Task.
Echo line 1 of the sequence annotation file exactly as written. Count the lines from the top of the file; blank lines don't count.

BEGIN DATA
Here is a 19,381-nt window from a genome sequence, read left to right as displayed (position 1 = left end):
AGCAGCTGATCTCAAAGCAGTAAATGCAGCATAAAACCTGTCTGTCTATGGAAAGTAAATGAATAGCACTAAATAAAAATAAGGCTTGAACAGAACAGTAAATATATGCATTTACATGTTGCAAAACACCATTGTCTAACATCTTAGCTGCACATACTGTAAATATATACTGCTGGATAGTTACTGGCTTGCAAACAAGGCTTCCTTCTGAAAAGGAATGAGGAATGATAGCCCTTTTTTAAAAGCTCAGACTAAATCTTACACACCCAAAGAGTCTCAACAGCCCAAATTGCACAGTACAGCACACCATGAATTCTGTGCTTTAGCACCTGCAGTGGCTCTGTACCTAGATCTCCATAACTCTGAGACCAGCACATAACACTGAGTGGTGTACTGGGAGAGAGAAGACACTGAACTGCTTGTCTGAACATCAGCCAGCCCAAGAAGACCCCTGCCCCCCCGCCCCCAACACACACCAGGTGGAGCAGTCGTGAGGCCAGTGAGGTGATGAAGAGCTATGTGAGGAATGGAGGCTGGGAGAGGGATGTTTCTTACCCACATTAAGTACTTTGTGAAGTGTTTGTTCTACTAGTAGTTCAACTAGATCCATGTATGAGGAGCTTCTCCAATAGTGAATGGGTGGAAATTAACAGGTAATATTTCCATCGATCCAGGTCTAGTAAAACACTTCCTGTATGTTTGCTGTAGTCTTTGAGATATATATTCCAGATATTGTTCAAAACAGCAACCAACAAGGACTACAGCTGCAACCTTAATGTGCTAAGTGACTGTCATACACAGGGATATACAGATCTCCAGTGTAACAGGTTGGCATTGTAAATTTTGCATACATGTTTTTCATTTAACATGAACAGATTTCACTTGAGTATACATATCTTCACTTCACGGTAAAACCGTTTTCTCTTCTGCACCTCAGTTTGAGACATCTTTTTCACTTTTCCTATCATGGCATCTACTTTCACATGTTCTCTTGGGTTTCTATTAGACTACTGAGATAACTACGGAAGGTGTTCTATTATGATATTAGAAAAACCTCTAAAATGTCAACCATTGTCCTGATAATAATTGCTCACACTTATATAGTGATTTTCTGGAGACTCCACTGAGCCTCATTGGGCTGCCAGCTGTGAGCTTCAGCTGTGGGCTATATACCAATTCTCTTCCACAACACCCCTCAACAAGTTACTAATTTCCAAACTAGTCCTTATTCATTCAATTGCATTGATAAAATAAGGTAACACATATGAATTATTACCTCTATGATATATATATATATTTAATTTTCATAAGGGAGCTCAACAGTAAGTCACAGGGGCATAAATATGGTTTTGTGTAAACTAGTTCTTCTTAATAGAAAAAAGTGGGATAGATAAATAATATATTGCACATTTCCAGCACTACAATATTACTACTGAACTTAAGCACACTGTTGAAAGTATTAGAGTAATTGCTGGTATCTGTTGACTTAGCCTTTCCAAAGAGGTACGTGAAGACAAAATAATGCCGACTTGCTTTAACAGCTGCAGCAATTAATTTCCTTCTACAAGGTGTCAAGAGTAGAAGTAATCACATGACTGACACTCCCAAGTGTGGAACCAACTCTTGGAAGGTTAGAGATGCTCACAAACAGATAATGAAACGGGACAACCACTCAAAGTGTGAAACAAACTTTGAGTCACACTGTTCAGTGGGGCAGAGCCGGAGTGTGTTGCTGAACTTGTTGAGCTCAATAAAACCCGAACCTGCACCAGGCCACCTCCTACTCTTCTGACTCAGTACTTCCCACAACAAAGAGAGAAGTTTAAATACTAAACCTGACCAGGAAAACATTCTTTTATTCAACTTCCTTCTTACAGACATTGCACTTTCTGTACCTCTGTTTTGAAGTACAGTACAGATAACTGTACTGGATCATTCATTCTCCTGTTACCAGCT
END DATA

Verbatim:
Here is a 19,381-nt window from a genome sequence, read left to right as displayed (position 1 = left end):